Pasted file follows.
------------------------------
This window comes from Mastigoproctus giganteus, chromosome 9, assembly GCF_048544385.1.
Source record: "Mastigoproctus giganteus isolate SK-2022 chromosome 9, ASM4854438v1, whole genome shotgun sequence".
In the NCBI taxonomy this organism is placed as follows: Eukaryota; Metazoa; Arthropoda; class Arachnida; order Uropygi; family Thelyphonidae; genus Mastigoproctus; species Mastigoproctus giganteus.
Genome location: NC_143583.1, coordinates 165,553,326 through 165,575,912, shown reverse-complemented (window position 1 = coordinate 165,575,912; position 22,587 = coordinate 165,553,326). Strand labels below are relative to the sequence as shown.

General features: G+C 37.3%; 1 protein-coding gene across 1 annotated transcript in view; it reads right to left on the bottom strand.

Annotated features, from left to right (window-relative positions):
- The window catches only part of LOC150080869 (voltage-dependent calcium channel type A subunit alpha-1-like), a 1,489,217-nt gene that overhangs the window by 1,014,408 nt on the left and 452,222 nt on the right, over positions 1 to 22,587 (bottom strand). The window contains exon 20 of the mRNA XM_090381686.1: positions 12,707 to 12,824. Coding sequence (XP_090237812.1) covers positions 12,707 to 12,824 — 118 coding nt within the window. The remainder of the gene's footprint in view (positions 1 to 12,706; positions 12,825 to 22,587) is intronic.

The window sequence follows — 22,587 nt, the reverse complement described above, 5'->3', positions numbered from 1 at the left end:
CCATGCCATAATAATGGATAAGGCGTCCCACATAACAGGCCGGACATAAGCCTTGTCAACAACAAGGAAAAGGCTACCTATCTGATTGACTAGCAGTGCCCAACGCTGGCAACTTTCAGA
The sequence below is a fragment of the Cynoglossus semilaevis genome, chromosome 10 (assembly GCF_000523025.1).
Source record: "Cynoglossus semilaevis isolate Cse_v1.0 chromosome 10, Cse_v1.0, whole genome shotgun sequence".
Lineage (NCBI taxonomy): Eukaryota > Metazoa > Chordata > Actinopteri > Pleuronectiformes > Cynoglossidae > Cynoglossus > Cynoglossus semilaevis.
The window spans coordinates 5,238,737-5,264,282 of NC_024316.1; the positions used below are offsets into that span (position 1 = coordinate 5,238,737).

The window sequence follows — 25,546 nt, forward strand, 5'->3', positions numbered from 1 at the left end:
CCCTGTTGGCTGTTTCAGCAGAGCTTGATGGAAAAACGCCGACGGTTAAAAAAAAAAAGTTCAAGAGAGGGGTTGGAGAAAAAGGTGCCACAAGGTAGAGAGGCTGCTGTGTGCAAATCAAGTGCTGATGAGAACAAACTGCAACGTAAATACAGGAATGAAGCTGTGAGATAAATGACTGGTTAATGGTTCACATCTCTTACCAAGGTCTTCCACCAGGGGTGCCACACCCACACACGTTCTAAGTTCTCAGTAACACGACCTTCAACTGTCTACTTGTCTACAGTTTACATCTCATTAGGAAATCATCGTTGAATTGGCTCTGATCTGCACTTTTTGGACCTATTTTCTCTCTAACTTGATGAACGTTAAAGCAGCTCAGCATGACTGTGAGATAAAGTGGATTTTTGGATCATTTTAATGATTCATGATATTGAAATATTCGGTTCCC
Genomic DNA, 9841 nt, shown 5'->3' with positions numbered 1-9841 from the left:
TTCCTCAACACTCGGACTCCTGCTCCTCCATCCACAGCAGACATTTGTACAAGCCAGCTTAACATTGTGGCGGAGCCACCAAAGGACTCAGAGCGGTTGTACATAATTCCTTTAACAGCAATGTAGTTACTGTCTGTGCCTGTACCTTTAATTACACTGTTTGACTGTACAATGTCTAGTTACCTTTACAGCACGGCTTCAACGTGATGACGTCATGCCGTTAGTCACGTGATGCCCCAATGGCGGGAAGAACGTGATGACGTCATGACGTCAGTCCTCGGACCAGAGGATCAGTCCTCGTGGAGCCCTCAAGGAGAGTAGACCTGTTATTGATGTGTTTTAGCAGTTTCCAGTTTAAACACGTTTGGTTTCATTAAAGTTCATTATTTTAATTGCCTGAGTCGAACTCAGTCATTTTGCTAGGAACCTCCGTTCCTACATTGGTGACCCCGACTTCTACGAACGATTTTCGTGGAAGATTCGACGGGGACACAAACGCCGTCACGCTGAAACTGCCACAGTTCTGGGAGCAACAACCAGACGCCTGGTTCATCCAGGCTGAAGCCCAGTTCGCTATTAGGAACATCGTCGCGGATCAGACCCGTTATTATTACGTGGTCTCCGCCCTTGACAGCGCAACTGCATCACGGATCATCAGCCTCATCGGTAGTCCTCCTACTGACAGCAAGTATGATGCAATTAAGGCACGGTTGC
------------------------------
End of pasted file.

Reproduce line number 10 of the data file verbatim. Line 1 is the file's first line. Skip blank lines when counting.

The sequence below is a fragment of the Cynoglossus semilaevis genome, chromosome 10 (assembly GCF_000523025.1).